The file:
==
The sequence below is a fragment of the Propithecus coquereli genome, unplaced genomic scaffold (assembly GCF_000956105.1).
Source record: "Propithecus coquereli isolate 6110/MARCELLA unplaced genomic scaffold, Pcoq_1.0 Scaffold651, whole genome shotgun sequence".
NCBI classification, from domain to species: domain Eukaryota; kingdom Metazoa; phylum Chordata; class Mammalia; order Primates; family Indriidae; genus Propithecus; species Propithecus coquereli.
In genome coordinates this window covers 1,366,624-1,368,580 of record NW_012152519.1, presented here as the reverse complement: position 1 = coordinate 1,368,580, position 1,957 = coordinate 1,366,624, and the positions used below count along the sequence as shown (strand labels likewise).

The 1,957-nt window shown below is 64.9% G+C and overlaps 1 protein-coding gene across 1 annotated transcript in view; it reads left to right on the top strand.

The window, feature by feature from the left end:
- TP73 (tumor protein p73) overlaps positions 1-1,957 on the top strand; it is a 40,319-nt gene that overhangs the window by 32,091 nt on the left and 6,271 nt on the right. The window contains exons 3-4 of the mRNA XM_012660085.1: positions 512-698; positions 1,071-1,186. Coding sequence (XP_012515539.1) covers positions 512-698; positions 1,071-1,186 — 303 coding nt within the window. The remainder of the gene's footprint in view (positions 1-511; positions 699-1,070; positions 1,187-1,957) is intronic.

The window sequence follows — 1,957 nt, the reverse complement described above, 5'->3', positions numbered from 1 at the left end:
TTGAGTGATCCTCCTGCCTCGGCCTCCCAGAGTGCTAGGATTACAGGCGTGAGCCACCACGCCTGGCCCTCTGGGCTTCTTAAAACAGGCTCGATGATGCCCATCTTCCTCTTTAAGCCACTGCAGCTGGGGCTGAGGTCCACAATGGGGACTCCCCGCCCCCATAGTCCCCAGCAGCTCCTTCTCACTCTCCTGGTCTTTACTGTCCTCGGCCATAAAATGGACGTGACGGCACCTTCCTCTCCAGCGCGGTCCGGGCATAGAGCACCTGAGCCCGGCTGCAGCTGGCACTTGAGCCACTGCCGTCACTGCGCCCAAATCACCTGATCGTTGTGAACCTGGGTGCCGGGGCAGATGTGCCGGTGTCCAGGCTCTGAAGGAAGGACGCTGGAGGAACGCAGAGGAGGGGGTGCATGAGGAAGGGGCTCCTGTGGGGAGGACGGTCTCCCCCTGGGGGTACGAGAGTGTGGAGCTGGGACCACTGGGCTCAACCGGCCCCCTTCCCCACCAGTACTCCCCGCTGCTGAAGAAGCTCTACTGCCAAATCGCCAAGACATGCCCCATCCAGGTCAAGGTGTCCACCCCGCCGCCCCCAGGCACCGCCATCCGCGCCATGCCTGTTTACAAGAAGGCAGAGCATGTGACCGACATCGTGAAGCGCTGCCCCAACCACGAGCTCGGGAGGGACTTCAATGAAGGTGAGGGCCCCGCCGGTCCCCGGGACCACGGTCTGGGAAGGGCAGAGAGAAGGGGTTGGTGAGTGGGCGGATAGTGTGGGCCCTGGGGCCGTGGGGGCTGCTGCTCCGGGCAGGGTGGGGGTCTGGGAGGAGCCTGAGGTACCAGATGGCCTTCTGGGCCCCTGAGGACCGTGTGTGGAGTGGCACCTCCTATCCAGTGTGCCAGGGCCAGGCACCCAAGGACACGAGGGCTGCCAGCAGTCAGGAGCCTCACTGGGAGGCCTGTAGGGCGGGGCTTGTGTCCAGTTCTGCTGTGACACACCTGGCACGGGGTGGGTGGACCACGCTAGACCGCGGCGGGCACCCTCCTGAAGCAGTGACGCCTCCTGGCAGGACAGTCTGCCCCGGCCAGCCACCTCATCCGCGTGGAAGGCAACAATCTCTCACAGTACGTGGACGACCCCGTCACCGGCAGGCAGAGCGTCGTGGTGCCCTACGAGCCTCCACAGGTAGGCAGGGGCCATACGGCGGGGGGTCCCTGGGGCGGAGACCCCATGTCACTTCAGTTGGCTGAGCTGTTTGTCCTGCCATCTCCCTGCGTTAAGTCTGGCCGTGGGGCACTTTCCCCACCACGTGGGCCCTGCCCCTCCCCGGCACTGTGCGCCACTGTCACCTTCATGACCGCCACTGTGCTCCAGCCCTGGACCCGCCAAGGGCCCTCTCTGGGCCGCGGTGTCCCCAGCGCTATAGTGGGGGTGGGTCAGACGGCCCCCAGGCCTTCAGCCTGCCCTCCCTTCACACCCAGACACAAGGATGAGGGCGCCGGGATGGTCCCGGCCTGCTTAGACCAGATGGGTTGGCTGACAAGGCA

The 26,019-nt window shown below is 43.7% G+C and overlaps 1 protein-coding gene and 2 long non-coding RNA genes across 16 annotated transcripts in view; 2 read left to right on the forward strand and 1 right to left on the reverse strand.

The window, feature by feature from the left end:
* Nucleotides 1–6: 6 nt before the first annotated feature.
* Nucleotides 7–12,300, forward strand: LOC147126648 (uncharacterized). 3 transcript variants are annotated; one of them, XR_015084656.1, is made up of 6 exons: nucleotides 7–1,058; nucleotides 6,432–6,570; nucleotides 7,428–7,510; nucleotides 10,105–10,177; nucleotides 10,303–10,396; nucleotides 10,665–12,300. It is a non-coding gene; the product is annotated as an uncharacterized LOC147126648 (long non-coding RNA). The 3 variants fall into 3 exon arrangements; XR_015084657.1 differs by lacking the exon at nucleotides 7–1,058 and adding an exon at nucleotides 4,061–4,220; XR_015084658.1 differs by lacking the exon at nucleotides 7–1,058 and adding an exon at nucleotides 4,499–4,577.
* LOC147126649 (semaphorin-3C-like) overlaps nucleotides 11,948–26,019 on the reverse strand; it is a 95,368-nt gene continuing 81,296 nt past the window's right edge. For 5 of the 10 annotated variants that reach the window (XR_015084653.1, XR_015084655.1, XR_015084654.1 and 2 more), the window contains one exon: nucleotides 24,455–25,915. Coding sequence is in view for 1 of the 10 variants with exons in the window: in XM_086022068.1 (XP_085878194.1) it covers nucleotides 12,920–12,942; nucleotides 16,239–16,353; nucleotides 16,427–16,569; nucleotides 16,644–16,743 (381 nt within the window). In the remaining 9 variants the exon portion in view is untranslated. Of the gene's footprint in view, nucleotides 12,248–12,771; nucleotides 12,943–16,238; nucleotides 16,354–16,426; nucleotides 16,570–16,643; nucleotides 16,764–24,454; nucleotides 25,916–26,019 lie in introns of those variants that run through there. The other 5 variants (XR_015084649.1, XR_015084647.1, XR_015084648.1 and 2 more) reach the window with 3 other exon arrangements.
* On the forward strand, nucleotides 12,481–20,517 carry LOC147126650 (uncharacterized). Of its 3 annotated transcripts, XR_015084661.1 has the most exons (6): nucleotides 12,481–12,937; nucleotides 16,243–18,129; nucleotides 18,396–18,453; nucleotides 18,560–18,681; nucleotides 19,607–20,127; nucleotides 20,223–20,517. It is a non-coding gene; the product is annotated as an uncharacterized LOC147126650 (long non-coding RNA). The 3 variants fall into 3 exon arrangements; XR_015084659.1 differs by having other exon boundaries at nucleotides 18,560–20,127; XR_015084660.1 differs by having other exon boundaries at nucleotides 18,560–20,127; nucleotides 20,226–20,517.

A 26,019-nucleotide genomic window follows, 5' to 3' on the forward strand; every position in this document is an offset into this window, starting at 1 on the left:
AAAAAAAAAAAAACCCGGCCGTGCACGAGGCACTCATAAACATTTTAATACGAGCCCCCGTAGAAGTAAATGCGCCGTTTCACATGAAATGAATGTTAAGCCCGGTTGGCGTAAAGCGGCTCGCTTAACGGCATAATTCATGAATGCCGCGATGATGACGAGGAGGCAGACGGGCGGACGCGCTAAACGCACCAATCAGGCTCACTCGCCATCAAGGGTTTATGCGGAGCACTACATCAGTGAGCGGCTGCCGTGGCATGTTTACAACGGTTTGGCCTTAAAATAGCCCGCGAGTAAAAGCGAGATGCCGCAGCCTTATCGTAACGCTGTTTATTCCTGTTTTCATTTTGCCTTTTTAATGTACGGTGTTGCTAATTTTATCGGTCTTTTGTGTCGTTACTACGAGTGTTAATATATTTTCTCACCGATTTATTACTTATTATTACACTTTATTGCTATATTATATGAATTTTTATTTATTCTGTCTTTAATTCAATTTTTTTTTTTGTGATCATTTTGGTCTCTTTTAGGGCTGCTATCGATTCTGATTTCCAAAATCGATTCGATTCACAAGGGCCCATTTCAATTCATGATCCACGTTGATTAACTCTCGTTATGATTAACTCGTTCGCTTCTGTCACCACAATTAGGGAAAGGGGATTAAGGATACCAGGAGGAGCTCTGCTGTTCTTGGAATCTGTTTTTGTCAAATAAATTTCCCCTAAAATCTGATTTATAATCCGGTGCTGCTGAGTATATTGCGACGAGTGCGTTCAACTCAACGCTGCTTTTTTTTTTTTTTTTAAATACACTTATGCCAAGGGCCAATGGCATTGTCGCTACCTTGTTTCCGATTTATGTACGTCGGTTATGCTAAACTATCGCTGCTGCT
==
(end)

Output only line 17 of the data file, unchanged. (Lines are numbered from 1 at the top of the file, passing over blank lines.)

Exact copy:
AAAAAAAAAAAAACCCGGCCGTGCACGAGGCACTCATAAACATTTTAATACGAGCCCCCGTAGAAGTAAATGCGCCGTTTCACATGAAATGAATGTTAAGCCCGGTTGGCGTAAAGCGGCTCGCTTAACGGCATAATTCATGAATGCCGCGATGATGACGAGGAGGCAGACGGGCGGACGCGCTAAACGCACCAATCAGGCTCACTCGCCATCAAGGGTTTATGCGGAGCACTACATCAGTGAGCGGCTGCCGTGGCATGTTTACAACGGTTTGGCCTTAAAATAGCCCGCGAGTAAAAGCGAGATGCCGCAGCCTTATCGTAACGCTGTTTATTCCTGTTTTCATTTTGCCTTTTTAATGTACGGTGTTGCTAATTTTATCGGTCTTTTGTGTCGTTACTACGAGTGTTAATATATTTTCTCACCGATTTATTACTTATTATTACACTTTATTGCTATATTATATGAATTTTTATTTATTCTGTCTTTAATTCAATTTTTTTTTTTGTGATCATTTTGGTCTCTTTTAGGGCTGCTATCGATTCTGATTTCCAAAATCGATTCGATTCACAAGGGCCCATTTCAATTCATGATCCACGTTGATTAACTCTCGTTATGATTAACTCGTTCGCTTCTGTCACCACAATTAGGGAAAGGGGATTAAGGATACCAGGAGGAGCTCTGCTGTTCTTGGAATCTGTTTTTGTCAAATAAATTTCCCCTAAAATCTGATTTATAATCCGGTGCTGCTGAGTATATTGCGACGAGTGCGTTCAACTCAACGCTGCTTTTTTTTTTTTTTTTAAATACACTTATGCCAAGGGCCAATGGCATTGTCGCTACCTTGTTTCCGATTTATGTACGTCGGTTATGCTAAACTATCGCTGCTGCT